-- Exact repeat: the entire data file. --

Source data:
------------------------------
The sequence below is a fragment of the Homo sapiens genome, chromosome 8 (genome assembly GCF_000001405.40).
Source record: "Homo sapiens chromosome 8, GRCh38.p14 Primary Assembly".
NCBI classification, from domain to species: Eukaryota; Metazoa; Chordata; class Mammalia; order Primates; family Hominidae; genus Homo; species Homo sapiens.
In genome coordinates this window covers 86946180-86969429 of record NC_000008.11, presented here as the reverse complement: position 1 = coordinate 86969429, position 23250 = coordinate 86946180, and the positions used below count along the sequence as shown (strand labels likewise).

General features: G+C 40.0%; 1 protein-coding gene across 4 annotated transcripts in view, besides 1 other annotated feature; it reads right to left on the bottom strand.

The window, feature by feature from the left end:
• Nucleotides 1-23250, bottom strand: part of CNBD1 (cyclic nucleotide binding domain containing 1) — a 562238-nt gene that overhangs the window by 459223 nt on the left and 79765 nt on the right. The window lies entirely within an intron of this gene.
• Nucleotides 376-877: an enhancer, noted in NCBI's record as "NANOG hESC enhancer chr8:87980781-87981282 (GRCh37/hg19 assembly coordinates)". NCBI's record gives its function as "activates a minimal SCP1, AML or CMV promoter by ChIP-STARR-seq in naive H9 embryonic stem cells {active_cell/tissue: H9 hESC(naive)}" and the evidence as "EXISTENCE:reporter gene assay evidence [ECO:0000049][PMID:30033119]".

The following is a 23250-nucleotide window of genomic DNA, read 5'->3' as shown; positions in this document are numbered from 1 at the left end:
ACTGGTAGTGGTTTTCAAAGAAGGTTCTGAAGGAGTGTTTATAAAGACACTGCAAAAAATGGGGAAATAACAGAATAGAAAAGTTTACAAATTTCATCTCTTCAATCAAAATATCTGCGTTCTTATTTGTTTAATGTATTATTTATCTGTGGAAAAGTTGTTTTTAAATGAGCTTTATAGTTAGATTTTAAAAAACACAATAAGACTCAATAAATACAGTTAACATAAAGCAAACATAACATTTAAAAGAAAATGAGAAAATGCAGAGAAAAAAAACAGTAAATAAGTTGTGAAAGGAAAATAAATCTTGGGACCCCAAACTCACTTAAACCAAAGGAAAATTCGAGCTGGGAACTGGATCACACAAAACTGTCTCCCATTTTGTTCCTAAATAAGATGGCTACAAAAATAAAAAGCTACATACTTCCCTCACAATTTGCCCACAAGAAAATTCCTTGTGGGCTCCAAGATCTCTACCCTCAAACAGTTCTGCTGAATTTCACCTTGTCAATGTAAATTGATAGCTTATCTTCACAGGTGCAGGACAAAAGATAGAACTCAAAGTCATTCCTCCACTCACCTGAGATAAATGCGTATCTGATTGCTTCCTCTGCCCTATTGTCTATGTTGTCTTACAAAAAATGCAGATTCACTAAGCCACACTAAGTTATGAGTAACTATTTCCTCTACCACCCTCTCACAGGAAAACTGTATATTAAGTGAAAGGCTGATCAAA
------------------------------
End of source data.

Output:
The sequence below is a fragment of the Homo sapiens genome, chromosome 8 (genome assembly GCF_000001405.40).
Source record: "Homo sapiens chromosome 8, GRCh38.p14 Primary Assembly".
NCBI classification, from domain to species: Eukaryota; Metazoa; Chordata; class Mammalia; order Primates; family Hominidae; genus Homo; species Homo sapiens.
In genome coordinates this window covers 86946180-86969429 of record NC_000008.11, presented here as the reverse complement: position 1 = coordinate 86969429, position 23250 = coordinate 86946180, and the positions used below count along the sequence as shown (strand labels likewise).

General features: G+C 40.0%; 1 protein-coding gene across 4 annotated transcripts in view, besides 1 other annotated feature; it reads right to left on the bottom strand.

The window, feature by feature from the left end:
• Nucleotides 1-23250, bottom strand: part of CNBD1 (cyclic nucleotide binding domain containing 1) — a 562238-nt gene that overhangs the window by 459223 nt on the left and 79765 nt on the right. The window lies entirely within an intron of this gene.
• Nucleotides 376-877: an enhancer, noted in NCBI's record as "NANOG hESC enhancer chr8:87980781-87981282 (GRCh37/hg19 assembly coordinates)". NCBI's record gives its function as "activates a minimal SCP1, AML or CMV promoter by ChIP-STARR-seq in naive H9 embryonic stem cells {active_cell/tissue: H9 hESC(naive)}" and the evidence as "EXISTENCE:reporter gene assay evidence [ECO:0000049][PMID:30033119]".

The following is a 23250-nucleotide window of genomic DNA, read 5'->3' as shown; positions in this document are numbered from 1 at the left end:
ACTGGTAGTGGTTTTCAAAGAAGGTTCTGAAGGAGTGTTTATAAAGACACTGCAAAAAATGGGGAAATAACAGAATAGAAAAGTTTACAAATTTCATCTCTTCAATCAAAATATCTGCGTTCTTATTTGTTTAATGTATTATTTATCTGTGGAAAAGTTGTTTTTAAATGAGCTTTATAGTTAGATTTTAAAAAACACAATAAGACTCAATAAATACAGTTAACATAAAGCAAACATAACATTTAAAAGAAAATGAGAAAATGCAGAGAAAAAAAACAGTAAATAAGTTGTGAAAGGAAAATAAATCTTGGGACCCCAAACTCACTTAAACCAAAGGAAAATTCGAGCTGGGAACTGGATCACACAAAACTGTCTCCCATTTTGTTCCTAAATAAGATGGCTACAAAAATAAAAAGCTACATACTTCCCTCACAATTTGCCCACAAGAAAATTCCTTGTGGGCTCCAAGATCTCTACCCTCAAACAGTTCTGCTGAATTTCACCTTGTCAATGTAAATTGATAGCTTATCTTCACAGGTGCAGGACAAAAGATAGAACTCAAAGTCATTCCTCCACTCACCTGAGATAAATGCGTATCTGATTGCTTCCTCTGCCCTATTGTCTATGTTGTCTTACAAAAAATGCAGATTCACTAAGCCACACTAAGTTATGAGTAACTATTTCCTCTACCACCCTCTCACAGGAAAACTGTATATTAAGTGAAAGGCTGATCAAA